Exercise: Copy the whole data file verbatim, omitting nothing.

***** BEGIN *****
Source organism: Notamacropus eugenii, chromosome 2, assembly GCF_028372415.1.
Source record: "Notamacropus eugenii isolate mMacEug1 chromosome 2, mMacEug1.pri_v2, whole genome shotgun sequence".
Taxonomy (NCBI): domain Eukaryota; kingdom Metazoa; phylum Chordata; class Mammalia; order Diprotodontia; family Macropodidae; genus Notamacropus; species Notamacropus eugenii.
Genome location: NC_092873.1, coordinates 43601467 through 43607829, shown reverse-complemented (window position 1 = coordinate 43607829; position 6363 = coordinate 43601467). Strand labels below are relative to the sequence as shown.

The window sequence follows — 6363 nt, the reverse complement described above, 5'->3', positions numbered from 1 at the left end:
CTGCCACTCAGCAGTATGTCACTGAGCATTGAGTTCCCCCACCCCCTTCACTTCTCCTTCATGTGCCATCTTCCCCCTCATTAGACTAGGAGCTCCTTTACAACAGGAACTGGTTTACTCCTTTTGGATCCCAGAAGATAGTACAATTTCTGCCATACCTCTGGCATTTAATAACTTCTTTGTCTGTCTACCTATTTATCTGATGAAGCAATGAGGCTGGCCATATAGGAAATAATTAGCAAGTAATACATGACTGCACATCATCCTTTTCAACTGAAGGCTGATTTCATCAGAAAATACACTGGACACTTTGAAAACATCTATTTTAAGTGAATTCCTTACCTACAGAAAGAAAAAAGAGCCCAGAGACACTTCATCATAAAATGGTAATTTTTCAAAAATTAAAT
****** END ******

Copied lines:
Source organism: Notamacropus eugenii, chromosome 2, assembly GCF_028372415.1.
Source record: "Notamacropus eugenii isolate mMacEug1 chromosome 2, mMacEug1.pri_v2, whole genome shotgun sequence".
Taxonomy (NCBI): domain Eukaryota; kingdom Metazoa; phylum Chordata; class Mammalia; order Diprotodontia; family Macropodidae; genus Notamacropus; species Notamacropus eugenii.
Genome location: NC_092873.1, coordinates 43601467 through 43607829, shown reverse-complemented (window position 1 = coordinate 43607829; position 6363 = coordinate 43601467). Strand labels below are relative to the sequence as shown.

The window sequence follows — 6363 nt, the reverse complement described above, 5'->3', positions numbered from 1 at the left end:
CTGCCACTCAGCAGTATGTCACTGAGCATTGAGTTCCCCCACCCCCTTCACTTCTCCTTCATGTGCCATCTTCCCCCTCATTAGACTAGGAGCTCCTTTACAACAGGAACTGGTTTACTCCTTTTGGATCCCAGAAGATAGTACAATTTCTGCCATACCTCTGGCATTTAATAACTTCTTTGTCTGTCTACCTATTTATCTGATGAAGCAATGAGGCTGGCCATATAGGAAATAATTAGCAAGTAATACATGACTGCACATCATCCTTTTCAACTGAAGGCTGATTTCATCAGAAAATACACTGGACACTTTGAAAACATCTATTTTAAGTGAATTCCTTACCTACAGAAAGAAAAAAGAGCCCAGAGACACTTCATCATAAAATGGTAATTTTTCAAAAATTAAAT